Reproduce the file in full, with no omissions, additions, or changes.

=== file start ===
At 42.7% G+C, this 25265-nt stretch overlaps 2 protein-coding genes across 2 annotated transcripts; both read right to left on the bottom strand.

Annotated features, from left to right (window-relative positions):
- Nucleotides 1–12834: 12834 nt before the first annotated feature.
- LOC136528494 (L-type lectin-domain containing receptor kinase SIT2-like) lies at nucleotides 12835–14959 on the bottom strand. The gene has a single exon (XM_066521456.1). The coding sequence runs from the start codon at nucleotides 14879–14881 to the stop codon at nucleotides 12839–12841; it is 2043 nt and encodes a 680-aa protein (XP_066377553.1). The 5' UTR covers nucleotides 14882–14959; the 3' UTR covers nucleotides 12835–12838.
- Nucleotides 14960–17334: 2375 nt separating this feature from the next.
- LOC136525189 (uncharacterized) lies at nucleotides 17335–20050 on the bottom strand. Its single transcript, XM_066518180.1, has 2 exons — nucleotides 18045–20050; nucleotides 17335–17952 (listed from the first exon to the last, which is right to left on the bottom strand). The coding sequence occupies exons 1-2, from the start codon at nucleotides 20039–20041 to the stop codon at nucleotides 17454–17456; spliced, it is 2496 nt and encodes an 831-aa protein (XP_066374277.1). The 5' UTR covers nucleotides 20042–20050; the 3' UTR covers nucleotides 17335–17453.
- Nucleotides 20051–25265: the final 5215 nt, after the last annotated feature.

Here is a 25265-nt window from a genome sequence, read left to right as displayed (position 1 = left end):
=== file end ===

At 42.7% G+C, this 25265-nt stretch overlaps 2 protein-coding genes across 2 annotated transcripts; both read right to left on the bottom strand.

Annotated features, from left to right (window-relative positions):
- Nucleotides 1–12834: 12834 nt before the first annotated feature.
- LOC136528494 (L-type lectin-domain containing receptor kinase SIT2-like) lies at nucleotides 12835–14959 on the bottom strand. The gene has a single exon (XM_066521456.1). The coding sequence runs from the start codon at nucleotides 14879–14881 to the stop codon at nucleotides 12839–12841; it is 2043 nt and encodes a 680-aa protein (XP_066377553.1). The 5' UTR covers nucleotides 14882–14959; the 3' UTR covers nucleotides 12835–12838.
- Nucleotides 14960–17334: 2375 nt separating this feature from the next.
- LOC136525189 (uncharacterized) lies at nucleotides 17335–20050 on the bottom strand. Its single transcript, XM_066518180.1, has 2 exons — nucleotides 18045–20050; nucleotides 17335–17952 (listed from the first exon to the last, which is right to left on the bottom strand). The coding sequence occupies exons 1-2, from the start codon at nucleotides 20039–20041 to the stop codon at nucleotides 17454–17456; spliced, it is 2496 nt and encodes an 831-aa protein (XP_066374277.1). The 5' UTR covers nucleotides 20042–20050; the 3' UTR covers nucleotides 17335–17453.
- Nucleotides 20051–25265: the final 5215 nt, after the last annotated feature.

Here is a 25265-nt window from a genome sequence, read left to right as displayed (position 1 = left end):